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Time to throw in the towel for a little while?

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  • Time to throw in the towel for a little while?

    Ok, so here's the story,

    I've been in horses for 18 years, (i'm 23). For the past few years I've really slowed down with everything. I have 5 horses at one point, did self-care, stacked my own hay/straw everytime I bought it (I do mean loading it and unloading it) thinned out to 3 horses, rode 3 horses 6 days a week... showed pretty much every weekend in spring/summer/fall, worked pretty much 7 days a week to feed the hobby, everything...

    Current. I am now down to one horse, the horse I SWORE I'd never give up.. Said horse is now 12 years old (owned him since he was 2), did all training on him except halter breaking, he will now pack a kid around a ring of jumps without batting an eye.. - You get the idea.

    For the last almost 3 years he's been out on a lease to 3 different people (when he came back it was no fault on him at all, I leased him out because I didn't have the time to ride him as much and the footing in the barn he was at was less than acceptable. So he went off to be a comfy 2'6-3' horse, he was happy.

    Present date - Me
    It feels like anymore its more me forcing myself to go out and ride, I have to really talk myself into it, I hate riding alone which I do a lot of but here and there I'll have a friend with me. I do enjoy riding don't get me wrong, I have people tell me often my eq is phenomenal blah blah blah, sure it makes you feel good, but at the end of the day I'm just tired..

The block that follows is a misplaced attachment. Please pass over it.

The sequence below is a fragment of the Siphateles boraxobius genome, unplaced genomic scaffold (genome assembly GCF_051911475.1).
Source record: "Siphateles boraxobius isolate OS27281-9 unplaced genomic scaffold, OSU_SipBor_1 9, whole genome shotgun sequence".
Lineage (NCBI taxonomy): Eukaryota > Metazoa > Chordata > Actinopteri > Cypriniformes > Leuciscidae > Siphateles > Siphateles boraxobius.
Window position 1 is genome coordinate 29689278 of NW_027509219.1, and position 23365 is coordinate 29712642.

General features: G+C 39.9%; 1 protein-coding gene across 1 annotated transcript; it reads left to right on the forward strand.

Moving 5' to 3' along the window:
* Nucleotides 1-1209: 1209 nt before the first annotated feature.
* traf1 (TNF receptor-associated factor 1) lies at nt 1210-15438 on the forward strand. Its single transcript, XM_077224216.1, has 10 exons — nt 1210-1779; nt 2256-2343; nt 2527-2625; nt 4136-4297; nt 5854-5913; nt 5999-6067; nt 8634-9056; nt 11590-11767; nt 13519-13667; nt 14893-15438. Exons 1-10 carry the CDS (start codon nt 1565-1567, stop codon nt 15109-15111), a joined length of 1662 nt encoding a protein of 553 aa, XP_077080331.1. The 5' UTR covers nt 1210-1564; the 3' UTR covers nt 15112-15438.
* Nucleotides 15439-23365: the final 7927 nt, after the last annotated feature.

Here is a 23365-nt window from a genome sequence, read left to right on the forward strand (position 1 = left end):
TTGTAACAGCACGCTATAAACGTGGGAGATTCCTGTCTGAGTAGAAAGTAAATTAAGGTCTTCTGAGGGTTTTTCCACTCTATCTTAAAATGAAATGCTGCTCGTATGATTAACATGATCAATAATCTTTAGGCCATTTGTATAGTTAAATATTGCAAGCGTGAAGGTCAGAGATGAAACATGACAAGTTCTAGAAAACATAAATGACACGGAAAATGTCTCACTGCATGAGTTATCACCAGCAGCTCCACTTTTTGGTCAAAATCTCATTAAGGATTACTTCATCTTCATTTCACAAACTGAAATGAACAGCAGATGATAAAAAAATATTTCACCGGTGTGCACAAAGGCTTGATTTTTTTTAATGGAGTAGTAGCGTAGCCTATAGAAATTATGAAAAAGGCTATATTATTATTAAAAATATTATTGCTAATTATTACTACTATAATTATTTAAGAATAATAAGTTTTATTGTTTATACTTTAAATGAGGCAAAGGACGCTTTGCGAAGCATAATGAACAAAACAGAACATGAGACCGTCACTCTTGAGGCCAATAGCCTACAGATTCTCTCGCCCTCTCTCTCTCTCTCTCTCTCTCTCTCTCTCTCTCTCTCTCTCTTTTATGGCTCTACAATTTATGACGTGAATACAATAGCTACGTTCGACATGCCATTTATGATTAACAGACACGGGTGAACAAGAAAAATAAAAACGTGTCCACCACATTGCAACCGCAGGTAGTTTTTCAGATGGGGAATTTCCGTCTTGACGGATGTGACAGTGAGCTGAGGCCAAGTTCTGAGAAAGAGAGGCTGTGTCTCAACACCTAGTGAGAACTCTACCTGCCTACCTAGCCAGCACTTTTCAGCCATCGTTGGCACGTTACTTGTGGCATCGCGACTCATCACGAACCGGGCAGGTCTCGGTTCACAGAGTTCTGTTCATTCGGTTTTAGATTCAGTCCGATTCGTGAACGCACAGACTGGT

Tired of riding, forcing myself to go out, the stress of owning (the horse is currently at a friends barn to be ether leased or sold - to be honest I'd rather him be sold), he goes out on a lease again there's that chance of me getting a phone call at the worst time saying, here's notice and I don't want that stress of worrying about where am I going to put this horse again, I feel bad that he has not had a steady home in a few years, I feel bad that I can't nor have the desire to ride him as much as I feel he needs or deserves, he LOVES to have a job. I've said before that if he sells I don't want to own another horse for a very long time, if ever.. I hate the thought, but I', just tired of it all..

    My question is am I just burnt out? Need a break?
    and those of you who got out of horses for a while, how do you tell yourself that its what you wanted when you REALLY know but just don't want to admit it to yourself...

    would it be smart to sell the horse and just ride when I'm ready to? Keep horse?

    I hope some of that made sense to somebody!
  • Original Poster

    wow, really just saw a similar post right after I posted this one!


    • #3
      Originally posted by Bounceback View Post
      For the past few years I've really slowed down with everything....

      worked pretty much 7 days a week to feed the hobby, everything...

      It feels like anymore its more me forcing myself to go out and ride

      I have to really talk myself into it